What is a password manager?

There are two main kinds of password manager.

  1. A function built-in to your web web browser, which is free, but only works with that particular web browser.
  2. A separate app installed on your computer or device. It doesn’t need a particular browser to work.

A password manager is like a traditional keychain, with each key unlocking a different app or website.

Your passwords are protected by a master password which you use to sign in to your password manager. The password is not computer generated – you create it.

Each time a website asks for a password, you sign in with your master password and the password manager then enters the password in to the website for you.

Your master password protects all of your other passwords! It’s important that your master password be unique, strong, and for you to protect it and never share it.

Your password manager can also:

  • Create new, secure computer-generated passwords for you
  • Use two-factor or multifactor authentication to provide extra security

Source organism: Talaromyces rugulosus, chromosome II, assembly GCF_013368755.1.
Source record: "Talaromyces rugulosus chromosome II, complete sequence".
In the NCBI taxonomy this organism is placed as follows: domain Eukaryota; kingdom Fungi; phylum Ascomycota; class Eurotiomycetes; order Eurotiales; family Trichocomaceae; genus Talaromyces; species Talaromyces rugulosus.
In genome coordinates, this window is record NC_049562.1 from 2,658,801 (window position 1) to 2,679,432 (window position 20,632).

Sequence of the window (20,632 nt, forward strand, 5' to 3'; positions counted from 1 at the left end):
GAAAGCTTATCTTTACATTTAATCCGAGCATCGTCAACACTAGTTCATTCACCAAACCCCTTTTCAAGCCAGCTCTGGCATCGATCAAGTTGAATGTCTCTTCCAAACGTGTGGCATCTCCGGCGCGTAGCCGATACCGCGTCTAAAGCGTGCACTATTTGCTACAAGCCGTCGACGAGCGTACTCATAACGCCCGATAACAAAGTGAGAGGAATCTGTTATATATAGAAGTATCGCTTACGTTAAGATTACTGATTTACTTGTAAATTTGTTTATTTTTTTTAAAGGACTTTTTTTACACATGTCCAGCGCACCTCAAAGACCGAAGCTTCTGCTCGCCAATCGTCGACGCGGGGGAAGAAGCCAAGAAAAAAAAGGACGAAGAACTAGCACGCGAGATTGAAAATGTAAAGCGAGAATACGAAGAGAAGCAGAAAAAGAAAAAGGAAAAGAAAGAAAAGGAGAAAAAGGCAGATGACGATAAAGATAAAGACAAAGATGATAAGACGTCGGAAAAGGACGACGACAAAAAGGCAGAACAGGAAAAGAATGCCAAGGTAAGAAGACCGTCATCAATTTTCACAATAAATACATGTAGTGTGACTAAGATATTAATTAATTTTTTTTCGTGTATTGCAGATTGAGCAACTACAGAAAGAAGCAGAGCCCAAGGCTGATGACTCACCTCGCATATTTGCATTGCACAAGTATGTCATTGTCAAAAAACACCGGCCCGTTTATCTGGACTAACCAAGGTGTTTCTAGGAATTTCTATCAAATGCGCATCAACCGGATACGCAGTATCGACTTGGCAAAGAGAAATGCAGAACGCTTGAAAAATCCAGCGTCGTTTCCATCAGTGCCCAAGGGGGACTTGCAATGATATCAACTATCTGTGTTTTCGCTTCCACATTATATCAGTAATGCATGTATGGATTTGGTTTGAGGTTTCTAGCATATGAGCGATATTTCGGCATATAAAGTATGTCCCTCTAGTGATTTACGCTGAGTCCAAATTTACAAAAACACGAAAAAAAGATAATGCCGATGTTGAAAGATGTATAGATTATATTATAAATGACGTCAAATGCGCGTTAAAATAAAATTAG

• Allow you to view your saved passwords using the password manager’s dashboard or settings screen.

Your passwords are saved in the cloud, to keep them safe. The master password is not saved in the cloud – you need to remember it.

Free password managers vs paid password managers

Modern web browsers such as Chrome, Edge, and Safari include a free password manager. This is more limited than a separate password manager app, because it remembers passwords only for that browser. An app can manage passwords on all your devices, whatever browser you use.

Some password manager apps ask for a small monthly subscription fee, to give you extra features and support. A paid password manager costs $6-12 a month, and you install it on all your devices from each device’s app store.